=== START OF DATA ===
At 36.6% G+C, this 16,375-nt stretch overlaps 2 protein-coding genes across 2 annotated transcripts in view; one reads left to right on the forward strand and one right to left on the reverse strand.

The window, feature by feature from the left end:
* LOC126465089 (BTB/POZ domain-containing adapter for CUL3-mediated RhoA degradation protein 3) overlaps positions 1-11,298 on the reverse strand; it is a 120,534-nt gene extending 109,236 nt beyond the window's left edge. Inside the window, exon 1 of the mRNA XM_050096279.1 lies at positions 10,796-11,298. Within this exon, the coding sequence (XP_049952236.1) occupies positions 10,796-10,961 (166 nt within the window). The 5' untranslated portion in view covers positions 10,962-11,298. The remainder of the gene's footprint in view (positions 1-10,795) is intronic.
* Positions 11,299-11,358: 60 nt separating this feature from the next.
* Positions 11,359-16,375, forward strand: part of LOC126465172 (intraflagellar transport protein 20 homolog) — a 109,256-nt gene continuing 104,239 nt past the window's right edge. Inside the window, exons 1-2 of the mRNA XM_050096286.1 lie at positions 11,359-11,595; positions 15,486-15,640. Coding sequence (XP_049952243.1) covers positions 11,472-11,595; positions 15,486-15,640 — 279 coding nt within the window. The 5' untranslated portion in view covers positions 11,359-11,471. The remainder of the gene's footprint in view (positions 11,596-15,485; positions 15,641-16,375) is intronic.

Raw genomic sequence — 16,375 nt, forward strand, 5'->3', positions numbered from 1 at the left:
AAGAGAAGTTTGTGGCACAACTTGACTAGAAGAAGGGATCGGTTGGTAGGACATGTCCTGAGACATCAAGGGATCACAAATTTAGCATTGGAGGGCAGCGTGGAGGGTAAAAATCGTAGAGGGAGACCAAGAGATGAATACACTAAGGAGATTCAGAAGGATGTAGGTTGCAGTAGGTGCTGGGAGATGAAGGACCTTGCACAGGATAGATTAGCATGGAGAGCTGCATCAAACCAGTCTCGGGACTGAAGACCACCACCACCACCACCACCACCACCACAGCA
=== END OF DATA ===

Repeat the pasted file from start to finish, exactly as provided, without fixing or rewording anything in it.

At 36.6% G+C, this 16,375-nt stretch overlaps 2 protein-coding genes across 2 annotated transcripts in view; one reads left to right on the forward strand and one right to left on the reverse strand.

The window, feature by feature from the left end:
* LOC126465089 (BTB/POZ domain-containing adapter for CUL3-mediated RhoA degradation protein 3) overlaps positions 1-11,298 on the reverse strand; it is a 120,534-nt gene extending 109,236 nt beyond the window's left edge. Inside the window, exon 1 of the mRNA XM_050096279.1 lies at positions 10,796-11,298. Within this exon, the coding sequence (XP_049952236.1) occupies positions 10,796-10,961 (166 nt within the window). The 5' untranslated portion in view covers positions 10,962-11,298. The remainder of the gene's footprint in view (positions 1-10,795) is intronic.
* Positions 11,299-11,358: 60 nt separating this feature from the next.
* Positions 11,359-16,375, forward strand: part of LOC126465172 (intraflagellar transport protein 20 homolog) — a 109,256-nt gene continuing 104,239 nt past the window's right edge. Inside the window, exons 1-2 of the mRNA XM_050096286.1 lie at positions 11,359-11,595; positions 15,486-15,640. Coding sequence (XP_049952243.1) covers positions 11,472-11,595; positions 15,486-15,640 — 279 coding nt within the window. The 5' untranslated portion in view covers positions 11,359-11,471. The remainder of the gene's footprint in view (positions 11,596-15,485; positions 15,641-16,375) is intronic.

Raw genomic sequence — 16,375 nt, forward strand, 5'->3', positions numbered from 1 at the left:
AAGAGAAGTTTGTGGCACAACTTGACTAGAAGAAGGGATCGGTTGGTAGGACATGTCCTGAGACATCAAGGGATCACAAATTTAGCATTGGAGGGCAGCGTGGAGGGTAAAAATCGTAGAGGGAGACCAAGAGATGAATACACTAAGGAGATTCAGAAGGATGTAGGTTGCAGTAGGTGCTGGGAGATGAAGGACCTTGCACAGGATAGATTAGCATGGAGAGCTGCATCAAACCAGTCTCGGGACTGAAGACCACCACCACCACCACCACCACCACCACAGCA